San Francisco to review AI ban on face authentication technology

The San Francisco Board of Trustees is reviewing the Stop Secret Surveillance Ordinance (SSSO). It is intended to impose stringent restrictions on the collection of biometric data by numerous departments in the city. Once approved, it will function to ensure transparency of public institutions in government collection using cameras and the like.

Similar regulations exist in Auckland and Santa Clara, but SSSO is one step further because it prohibits the use of face recognition technology by the municipality. If the ordinance passes, San Francisco will become the first US government to ban the face recognition system legally.

Other SSSO technologies include automatic identification of license plates, mobile DNA detection systems, surveillance cameras including body-worn, car-mounted x-ray fluoroscopy systems, RFID scans, and the use of unauthorized hacking tools for computers and networks.

However, these are not all bans. It is possible to adopt such a technology as needed. However, at this time, you should first check the ordinance-related parts and the scope of influence. The appropriateness of the already used ones should be verified through annual audits.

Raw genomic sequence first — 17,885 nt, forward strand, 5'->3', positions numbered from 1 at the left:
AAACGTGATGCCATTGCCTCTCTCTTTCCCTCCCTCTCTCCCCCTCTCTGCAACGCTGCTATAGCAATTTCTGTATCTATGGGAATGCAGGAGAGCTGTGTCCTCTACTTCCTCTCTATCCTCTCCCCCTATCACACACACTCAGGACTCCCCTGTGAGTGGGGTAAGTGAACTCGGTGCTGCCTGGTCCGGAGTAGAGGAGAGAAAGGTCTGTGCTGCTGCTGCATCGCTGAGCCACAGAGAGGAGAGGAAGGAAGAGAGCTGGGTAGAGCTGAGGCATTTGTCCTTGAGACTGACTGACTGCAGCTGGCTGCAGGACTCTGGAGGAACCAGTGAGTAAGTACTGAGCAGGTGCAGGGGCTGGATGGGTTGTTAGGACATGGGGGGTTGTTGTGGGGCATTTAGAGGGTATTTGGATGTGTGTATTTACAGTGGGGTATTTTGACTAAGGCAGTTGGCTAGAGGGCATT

MIT research has revealed that facial recognition systems such as Microsoft and IBM are less capable of recognizing women and color. Concerns about human rights have also arisen, saying that Microsoft must continue to develop face recognition systems, respecting privacy and setting up regulations to protect basic democratic freedoms. Amazon has also been asking for government oversight and regulation, but on the other hand, it has provided face recognition technology to Orlando, Florida police to conduct field tests.

Biometric data collection, such as facial recognition, can raise concerns that personally identifiable information infringes civil liberties. Radio wave printier cuts and the like actually show this concern. San Francisco is examining the Ordinance, which recognizes that facial recognition technology, which can jeopardize human rights and civil liberties, is much more concerned than the benefits of claiming that it is legal, including transparency and accountability, to protect citizens’ And that it should take measures to protect it.



Through the monthly AHC PC and HowPC magazine era, he has watched 'technology age' in online IT media such as ZDNet, electronic newspaper Internet manager, editor of Consumer Journal Ivers, TechHolic publisher, and editor of Venture Square. I am curious about this market that is still full of vitality.

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